"We see mostly respiratory infections, because many people have been living in damp, overcrowded, and unheated basements," says Zahir Muhammad Khan, MSF’s doctor in Svyatogorsk, a town 100 kilometers [about 62 miles] north of the frontline. Here, MSF is running mobile clinics in four  sanatoriums, where more than 3,000 people fleeing the conflict zone have taken refuge, many since the escalation in fighting in January.

With medical supply lines in the east of the country severely disrupted or cut entirely since summer 2014 and health facilities in rebel-held areas not included in the 2015 Ukrainian government health budget, people now face a critical shortage of medicines. Banks have been closed and pensions have not been paid for many months, so many have had no choice but to delay doctor’s visits simply because they cannot afford the cost of transport or medication.

The price of medicines has increased significantly, and even basic medications such as painkillers are out of reach for many. Patients with chronic diseases are particularly affected, with the majority of MSF’s patients in mobile clinics needing treatment for heart disease, hypertension, diabetes, or asthma.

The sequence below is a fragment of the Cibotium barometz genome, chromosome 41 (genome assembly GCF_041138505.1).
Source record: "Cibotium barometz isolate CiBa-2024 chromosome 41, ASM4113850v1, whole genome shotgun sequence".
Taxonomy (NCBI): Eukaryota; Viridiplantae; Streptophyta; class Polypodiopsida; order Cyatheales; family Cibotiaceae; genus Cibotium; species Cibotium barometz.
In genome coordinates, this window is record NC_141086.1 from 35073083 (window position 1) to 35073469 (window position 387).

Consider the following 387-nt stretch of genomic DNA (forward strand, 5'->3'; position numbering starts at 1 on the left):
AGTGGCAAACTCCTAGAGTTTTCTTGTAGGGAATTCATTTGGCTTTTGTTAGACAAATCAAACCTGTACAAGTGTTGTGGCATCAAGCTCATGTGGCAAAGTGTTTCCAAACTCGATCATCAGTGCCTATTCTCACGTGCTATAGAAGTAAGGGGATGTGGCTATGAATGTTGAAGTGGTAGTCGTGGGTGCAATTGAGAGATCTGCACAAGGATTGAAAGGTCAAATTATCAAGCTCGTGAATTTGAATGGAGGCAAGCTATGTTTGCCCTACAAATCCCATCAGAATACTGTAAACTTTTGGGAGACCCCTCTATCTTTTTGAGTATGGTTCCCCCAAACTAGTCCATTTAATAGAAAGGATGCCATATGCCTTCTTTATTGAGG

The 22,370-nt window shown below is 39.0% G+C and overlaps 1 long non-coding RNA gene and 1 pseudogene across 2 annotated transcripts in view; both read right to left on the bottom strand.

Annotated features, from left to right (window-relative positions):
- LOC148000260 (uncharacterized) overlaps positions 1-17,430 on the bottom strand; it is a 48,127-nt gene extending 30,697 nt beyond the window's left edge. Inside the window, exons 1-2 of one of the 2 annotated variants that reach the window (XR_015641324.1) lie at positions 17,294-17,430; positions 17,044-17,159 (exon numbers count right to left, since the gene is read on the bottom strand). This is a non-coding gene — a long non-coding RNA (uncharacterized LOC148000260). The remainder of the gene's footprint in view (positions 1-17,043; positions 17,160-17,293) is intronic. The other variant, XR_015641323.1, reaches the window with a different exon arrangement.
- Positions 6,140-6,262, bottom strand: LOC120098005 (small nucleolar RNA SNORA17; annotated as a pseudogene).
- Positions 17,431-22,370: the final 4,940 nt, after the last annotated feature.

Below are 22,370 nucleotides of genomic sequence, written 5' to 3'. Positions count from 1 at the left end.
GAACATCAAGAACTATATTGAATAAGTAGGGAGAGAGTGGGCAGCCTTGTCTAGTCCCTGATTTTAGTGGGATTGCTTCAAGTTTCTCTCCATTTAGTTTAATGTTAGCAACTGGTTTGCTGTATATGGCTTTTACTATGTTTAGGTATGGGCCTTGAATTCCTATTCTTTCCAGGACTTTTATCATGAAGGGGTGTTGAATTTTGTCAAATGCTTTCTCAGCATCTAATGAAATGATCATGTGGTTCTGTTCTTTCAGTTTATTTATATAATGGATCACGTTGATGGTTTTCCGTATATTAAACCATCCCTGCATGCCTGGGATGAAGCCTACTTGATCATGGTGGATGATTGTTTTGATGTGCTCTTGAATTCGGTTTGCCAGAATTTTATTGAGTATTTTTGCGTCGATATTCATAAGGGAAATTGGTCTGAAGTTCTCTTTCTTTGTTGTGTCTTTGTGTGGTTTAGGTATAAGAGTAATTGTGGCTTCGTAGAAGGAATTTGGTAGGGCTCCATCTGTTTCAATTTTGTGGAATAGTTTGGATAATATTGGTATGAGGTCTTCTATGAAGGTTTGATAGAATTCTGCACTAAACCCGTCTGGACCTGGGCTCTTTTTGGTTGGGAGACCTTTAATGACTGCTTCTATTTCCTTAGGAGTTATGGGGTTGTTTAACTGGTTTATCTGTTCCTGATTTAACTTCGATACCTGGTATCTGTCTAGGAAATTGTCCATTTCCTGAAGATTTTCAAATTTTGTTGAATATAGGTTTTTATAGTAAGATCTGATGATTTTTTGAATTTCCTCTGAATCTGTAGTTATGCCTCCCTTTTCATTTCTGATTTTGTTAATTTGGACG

The humanitarian situation is particularly alarming in Luhansk region where the shortage of medicines and essential supplies, including food, is even more acute. Most people who remained in Luhansk are among the most vulnerable members of the community—the elderly, disabled, and sick—who did not have the means to flee the conflict.

In addition to running mobile clinics in rural health centers, MSF is also supporting social services facilities, including hospices for the elderly, disabled, orphaned, and people with psychiatric disorders, with consultations, medicines, and hygiene materials.

Since May 2014, MSF teams have provided medical supplies to around 100 medical facilities on both sides of the frontline in Donetsk, Luhansk, and Dnepropetrovsk regions, enough to treat more than 15,000 wounded patients, 1,600 pregnant women, and 4,000 patients with chronic diseases.

In January 2015, MSF began providing basic health care through mobile clinics in rural and conflict-affected areas and to people displaced by the conflict. MSF psychologists are providing mental health support to those affected by the conflict, conducting 700 individual and 1,760 group counseling sessions so far, and running a training program for local psychologists, social workers, and medical staff working throughout the affected region.

MSF is also continuing its drug-resistant tuberculosis treatment program within the regional penitentiary system in Donetsk, which has been running since 2011.

77-year-old Anya comes from Debaltseve where she stayed in the basement with the neighbors. She had to leave everything behind while fleeing Debaltseve. As soon as the situation calms down, Anya wants to go back home.
Amandine Colin/MSF